But in the course of doing that, it brought home to me that these same conditions are even more prevalent around the world, and I have seen it in so many different ways and so many manifestations. And now for the last 18 months as Secretary of State, I have once again not only seen this in my travels around the world, but now I'm in a position to work on it in a more direct and aggressive way. And I want to assure you that I and my colleagues in the Department of State will work hard with our other colleagues in government to do everything we can -- as an administration, as a government, as a nation, and as a people -- to help those in need around the world.
There is a growing consensus on sustainable development, and we could not have achieved this growing consensus that more has to be done without the contributions of the United Nations and its distinguished leader, Secretary General Kofi Annan, and the leadership of Indonesia. Their painstaking efforts have helped us move along the path from the Rio Earth Summit of some years ago through the Bali Prep Com, and now on to Johannesburg and beyond.
It's so important for all of you to have made the time to come to this conference, a conference that we titled, "Making Sustainable Development Work." And I'm sure that is what Paula and John Turner are making you do today: work. Work on practical measures to support sustainable development, and to do everything we can to make sure that Johannesburg is a success. The Johannesburg Summit comes barely 20 months after we welcomed in a new century. Despite the stories and images of trouble we read in our newspapers and view on our television screens, we should also at the same time see this as a time of great opportunity, great opportunity to expand peace, to expand prosperity and expand freedom around the globe.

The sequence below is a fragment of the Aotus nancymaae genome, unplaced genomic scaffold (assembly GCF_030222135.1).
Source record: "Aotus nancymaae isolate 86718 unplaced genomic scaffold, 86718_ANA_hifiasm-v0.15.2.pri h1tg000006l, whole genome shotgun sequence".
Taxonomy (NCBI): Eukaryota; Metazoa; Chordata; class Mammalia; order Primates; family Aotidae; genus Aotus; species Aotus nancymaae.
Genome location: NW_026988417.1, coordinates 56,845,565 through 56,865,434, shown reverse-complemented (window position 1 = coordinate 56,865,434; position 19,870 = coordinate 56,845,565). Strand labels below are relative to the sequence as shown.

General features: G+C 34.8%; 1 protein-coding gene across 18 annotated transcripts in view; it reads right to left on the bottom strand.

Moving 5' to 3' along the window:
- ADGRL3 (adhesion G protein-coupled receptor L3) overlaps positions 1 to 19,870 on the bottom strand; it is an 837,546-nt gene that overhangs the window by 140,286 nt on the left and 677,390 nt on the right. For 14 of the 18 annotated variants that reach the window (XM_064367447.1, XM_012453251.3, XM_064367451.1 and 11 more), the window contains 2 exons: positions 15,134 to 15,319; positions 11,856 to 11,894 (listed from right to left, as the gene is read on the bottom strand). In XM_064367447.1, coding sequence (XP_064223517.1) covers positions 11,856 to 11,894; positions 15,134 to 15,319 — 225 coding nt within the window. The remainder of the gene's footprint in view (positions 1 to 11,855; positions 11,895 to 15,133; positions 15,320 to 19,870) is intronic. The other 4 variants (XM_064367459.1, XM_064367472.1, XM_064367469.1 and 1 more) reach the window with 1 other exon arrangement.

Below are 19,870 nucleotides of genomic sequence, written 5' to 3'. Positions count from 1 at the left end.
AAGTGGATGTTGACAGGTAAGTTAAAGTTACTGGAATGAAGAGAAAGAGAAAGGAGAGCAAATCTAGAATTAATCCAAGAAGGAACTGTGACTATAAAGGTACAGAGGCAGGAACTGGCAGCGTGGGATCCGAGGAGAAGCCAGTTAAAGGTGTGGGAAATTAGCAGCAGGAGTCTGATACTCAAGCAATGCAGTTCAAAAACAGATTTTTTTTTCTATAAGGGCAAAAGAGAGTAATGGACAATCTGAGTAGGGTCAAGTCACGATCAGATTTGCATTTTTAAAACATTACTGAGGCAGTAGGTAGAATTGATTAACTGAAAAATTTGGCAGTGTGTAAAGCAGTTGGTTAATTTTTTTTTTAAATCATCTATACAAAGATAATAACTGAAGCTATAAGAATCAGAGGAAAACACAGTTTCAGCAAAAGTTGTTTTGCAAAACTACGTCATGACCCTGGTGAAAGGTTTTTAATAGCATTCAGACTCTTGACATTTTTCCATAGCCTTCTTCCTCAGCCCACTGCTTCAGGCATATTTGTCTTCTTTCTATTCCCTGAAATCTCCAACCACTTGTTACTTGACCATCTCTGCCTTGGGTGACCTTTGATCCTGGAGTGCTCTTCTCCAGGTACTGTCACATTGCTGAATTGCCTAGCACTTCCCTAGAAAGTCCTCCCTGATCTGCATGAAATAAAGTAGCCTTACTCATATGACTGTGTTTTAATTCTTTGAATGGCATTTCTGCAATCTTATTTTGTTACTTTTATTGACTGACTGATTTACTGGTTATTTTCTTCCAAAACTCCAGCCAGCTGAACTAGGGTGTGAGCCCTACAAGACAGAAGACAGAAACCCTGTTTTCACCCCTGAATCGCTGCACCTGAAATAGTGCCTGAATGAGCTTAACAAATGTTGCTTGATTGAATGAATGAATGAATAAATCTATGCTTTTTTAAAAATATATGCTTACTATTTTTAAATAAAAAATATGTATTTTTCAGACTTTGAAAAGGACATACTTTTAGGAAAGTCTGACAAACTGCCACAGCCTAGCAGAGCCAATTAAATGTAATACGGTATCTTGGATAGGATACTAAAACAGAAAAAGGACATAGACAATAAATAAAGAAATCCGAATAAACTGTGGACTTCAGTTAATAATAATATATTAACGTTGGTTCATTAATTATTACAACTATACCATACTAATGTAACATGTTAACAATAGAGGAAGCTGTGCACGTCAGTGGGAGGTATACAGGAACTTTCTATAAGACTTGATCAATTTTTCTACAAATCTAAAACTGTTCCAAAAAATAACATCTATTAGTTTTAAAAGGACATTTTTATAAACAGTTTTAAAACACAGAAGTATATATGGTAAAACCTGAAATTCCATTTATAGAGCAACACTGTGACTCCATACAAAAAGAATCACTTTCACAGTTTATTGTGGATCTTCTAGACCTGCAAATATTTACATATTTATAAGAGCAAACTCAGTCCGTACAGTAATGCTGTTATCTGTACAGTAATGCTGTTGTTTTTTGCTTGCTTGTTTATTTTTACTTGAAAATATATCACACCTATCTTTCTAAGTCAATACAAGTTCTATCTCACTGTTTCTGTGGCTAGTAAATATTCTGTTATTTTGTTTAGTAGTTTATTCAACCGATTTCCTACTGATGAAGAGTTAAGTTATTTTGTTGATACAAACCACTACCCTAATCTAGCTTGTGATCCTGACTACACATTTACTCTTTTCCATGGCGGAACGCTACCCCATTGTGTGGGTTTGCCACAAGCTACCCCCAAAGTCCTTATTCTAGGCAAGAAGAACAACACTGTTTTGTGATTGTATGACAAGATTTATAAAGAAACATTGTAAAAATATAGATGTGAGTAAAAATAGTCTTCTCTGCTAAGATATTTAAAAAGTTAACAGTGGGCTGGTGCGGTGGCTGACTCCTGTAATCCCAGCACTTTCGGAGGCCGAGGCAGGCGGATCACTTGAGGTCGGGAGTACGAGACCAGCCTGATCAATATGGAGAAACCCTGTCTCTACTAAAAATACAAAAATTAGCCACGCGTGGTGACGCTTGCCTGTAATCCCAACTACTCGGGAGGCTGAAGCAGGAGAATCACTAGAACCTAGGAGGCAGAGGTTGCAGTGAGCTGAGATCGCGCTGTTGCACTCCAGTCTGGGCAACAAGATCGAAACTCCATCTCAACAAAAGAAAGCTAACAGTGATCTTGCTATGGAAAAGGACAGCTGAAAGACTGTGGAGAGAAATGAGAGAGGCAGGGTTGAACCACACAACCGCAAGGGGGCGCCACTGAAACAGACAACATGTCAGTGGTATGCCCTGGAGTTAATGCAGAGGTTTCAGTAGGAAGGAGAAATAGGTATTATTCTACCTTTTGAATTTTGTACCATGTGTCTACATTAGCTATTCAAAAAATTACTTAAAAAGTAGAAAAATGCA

Part of my day, no matter what else is going on, whether it's a Middle East problem or a problem in South Asia or some other crisis that intrudes on my morning, part of my day really is set aside every day to think about these opportunities, to think about the good things that are going on in the world, and to think about what more we could do as a nation, as a government, working with our friends to take advantage of these opportunities, the march of democracy, the march of the free enterprise system as systems that work. And how can we do everything possible to expand peace, prosperity and freedom? Because only when we achieve those conditions can we really talk about sustainable growth.
The spread of democracy and market economies, combined with breakthroughs in technology, permit us to dream of a day when, for the first time, for the first time in history, most of humanity may be free, or can be made free, of the ravages of tyranny and poverty.